Brainology Mentorship Makes an Impact on LAPS Students

LAHS Psych Mentors lead Mountain Elementary School 6th graders through a dissection of sheep brains. Courtesy photo

Mountain Elementary School students with their LAHS AP Psych student mentors. Courtesy photo

LAPS News:

Mountain Elementary School students learned all about about the brain this semester from a group of dedicated Los Alamos High School students in AP Psychology.

For 12 weeks this semester, 11th and 12th grade students in Lynn Ovaska’s AP Psych partnered with 6th grade students in Sarah O’Brien’s class to teach them what they know about the brain. This mentorship was made possible through a Los Alamos Public Schools Foundation Great Ideas Grant written in the fall by AP Psych parent Sonya Lee, along with Ovaska and O’Brien. 

The goal of the program was not just to teach 6th graders about the brain, but also how their brains can still grow and change and how mentorships can help everyone learn.

Sixth graders started the online Brainology program in January to learn brain basics while mentors created lessons to correspond with what they were learning. Every Tuesday afternoon, Psych Mentors led the students through a variety of activities. They made play-doh brains and pipe cleaner neurons. 

They taught them the importance of sleep and how their senses work. They shared study tips on how practice makes perfect and how to improve memory. On the final meeting, Psych Mentors led the 6th graders through a dissection of sheep brains. 

O’Brien said she really liked having the Psych Mentors, “Every week was different and engaged the 6th graders. The activities reinforced what my 6th graders were learning with Brainology. Plus, the Psych Mentors made connections to the learning and the middle school that helped my students.” 

Psych Mentors not only shared their knowledge but got to review what they were learning in their own class. Psych Mentor Jared Borrego said, “Brainology helped me to review some topics that may have fallen to the back of my mind, and even some concepts that I never remembered.” 

Courtesy photo

After teaching small groups of 6th graders how we hear and what happens after listening to loud music, one Psych Mentor said, “I’ll never forget about all the parts of the ear after teaching it six times.”

Not only did 6th graders start checking out books on the brain and writing their science papers on the brain, they learned coping skills from their mentors. One 6th grader said, “You helped me not be so worried about going to the middle school and gave me better ways to study.”

Nate Phillips, one of the Psych Mentors said, “This was a chance for it to be about someone other than me. I could give and it wasn’t for a grade or money. This is something I think all seniors should do. It doesn’t have to be teaching psychology, but high schoolers should have a chance to help someone else out while getting a chance to learn more about something they care about.”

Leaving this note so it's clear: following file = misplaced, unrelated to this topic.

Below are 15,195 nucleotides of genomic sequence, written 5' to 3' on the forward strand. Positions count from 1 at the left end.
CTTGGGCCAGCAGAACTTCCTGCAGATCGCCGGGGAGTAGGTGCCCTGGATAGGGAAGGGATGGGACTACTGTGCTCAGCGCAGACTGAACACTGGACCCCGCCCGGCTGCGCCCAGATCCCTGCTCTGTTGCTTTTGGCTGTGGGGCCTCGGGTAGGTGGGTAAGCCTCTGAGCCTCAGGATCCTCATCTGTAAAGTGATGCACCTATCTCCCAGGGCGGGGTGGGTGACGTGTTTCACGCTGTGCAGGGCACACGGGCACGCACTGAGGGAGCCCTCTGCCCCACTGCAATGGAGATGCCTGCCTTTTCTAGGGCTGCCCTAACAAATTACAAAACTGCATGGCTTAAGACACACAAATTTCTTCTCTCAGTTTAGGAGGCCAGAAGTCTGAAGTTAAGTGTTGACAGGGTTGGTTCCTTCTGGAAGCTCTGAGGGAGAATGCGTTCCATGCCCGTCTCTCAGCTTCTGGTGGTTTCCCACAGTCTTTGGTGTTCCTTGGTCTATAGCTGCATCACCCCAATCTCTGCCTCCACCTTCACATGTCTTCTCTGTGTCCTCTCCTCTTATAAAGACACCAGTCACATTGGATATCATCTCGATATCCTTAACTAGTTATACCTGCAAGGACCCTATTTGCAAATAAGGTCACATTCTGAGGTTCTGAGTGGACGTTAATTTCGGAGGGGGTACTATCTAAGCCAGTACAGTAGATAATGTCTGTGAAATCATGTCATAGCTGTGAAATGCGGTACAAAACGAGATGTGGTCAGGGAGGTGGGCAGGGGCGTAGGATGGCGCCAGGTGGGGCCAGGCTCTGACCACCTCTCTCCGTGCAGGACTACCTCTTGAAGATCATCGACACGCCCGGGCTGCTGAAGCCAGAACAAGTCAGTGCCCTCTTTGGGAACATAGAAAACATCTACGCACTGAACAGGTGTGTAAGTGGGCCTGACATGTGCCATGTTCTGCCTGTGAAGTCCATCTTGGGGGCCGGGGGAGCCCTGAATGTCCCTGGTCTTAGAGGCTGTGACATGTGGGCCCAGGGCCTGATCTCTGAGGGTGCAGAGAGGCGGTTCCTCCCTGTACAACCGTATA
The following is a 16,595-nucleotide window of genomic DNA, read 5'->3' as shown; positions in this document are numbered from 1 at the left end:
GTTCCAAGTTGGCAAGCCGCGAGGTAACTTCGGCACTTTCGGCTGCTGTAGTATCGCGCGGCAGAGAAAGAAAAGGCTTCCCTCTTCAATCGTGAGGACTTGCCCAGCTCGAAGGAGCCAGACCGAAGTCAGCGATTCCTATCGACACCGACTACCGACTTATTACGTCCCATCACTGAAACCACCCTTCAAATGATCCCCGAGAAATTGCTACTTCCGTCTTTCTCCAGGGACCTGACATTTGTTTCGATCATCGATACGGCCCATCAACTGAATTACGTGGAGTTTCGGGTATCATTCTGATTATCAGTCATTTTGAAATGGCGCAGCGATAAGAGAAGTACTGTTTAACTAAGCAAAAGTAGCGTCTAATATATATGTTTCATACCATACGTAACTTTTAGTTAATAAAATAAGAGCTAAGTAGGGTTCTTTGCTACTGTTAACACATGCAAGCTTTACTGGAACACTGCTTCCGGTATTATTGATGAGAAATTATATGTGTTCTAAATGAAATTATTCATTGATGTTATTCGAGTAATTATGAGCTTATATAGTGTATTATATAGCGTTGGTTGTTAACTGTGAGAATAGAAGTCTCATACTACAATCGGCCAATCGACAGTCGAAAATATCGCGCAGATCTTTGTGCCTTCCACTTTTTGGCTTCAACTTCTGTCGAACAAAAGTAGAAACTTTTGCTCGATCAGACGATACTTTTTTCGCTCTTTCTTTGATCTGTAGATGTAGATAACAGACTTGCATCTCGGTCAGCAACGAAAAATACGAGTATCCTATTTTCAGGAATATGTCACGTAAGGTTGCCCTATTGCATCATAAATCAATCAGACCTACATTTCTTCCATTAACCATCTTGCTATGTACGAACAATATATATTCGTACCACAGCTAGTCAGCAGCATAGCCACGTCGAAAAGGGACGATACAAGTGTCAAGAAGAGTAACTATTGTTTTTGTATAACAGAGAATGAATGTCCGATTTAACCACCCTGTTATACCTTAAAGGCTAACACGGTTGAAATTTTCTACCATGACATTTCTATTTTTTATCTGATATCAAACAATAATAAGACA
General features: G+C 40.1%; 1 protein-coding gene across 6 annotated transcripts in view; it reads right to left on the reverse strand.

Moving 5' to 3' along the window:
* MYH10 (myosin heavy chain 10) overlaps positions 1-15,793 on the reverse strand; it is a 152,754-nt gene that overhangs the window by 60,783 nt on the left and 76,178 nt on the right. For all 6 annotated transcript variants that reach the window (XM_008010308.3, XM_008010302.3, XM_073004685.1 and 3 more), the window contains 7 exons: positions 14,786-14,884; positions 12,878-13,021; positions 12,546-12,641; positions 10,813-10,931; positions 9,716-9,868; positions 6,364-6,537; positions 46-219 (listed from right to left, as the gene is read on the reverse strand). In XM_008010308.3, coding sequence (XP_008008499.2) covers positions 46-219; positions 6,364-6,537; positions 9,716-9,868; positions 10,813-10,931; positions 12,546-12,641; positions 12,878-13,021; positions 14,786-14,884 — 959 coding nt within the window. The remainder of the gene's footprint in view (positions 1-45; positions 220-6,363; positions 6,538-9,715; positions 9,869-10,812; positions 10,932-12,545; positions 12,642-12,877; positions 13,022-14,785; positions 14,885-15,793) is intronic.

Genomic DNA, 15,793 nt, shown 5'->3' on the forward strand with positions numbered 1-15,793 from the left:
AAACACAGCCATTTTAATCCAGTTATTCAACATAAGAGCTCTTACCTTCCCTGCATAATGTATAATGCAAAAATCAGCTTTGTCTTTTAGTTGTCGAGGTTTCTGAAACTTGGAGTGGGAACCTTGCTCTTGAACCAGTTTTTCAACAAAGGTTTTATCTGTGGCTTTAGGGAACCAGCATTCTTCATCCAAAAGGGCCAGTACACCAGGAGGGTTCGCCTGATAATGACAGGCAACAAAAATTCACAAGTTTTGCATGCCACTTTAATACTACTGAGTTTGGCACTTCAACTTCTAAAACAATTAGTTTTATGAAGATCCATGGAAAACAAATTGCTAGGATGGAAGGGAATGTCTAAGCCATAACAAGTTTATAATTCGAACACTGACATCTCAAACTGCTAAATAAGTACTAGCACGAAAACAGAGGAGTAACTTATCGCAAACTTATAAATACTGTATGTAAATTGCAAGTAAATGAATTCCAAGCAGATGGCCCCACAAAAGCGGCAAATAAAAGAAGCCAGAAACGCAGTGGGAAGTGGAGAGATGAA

Ovaska said she would love to connect more students in the future. “Our mentorship program built connections in our schools. In addition to making psychology come to life, my students learned empathy and communication skills. I would love to see more partnering in our district.”

Brainology was developed by Stanford Cognitive Psychology Carol Dweck whose research on growth mindset was made famous in her 2006 book Mindset: The Psychology of Success. According to her website, Dweck’s research focuses on two mindsets.

“In a fixed mindset, people believe their intelligence is a fixed trait. They spend their time documenting their intelligence or talent instead of developing them. They also believe that talent alone creates success—without effort. They’re wrong.

In a growth mindset, people believe that their most basic abilities can be developed through dedication and hard work—brains and talent are just the starting point. This view creates a love of learning and a resilience that is essential for great accomplishment. Virtually all great people have had these qualities.

Teaching a growth mindset creates motivation and productivity in the worlds of business, education, and sports. It enhances relationships.”

Brainology was recently featured on NPR’s Morning Edition as another school district used it to teach students how to have grit: http://www.npr.org/2014/03/17/290089998/does-teaching-kids-to-get-gritty-help-them-get-ahead

Ovaska was delighted to have a parent help her write the grant in the fall and thanks the LAPS Foundation for their support. “It is fantastic to see the power of collaboration when the community and parents help various teachers and students comes together.”

LOS ALAMOS

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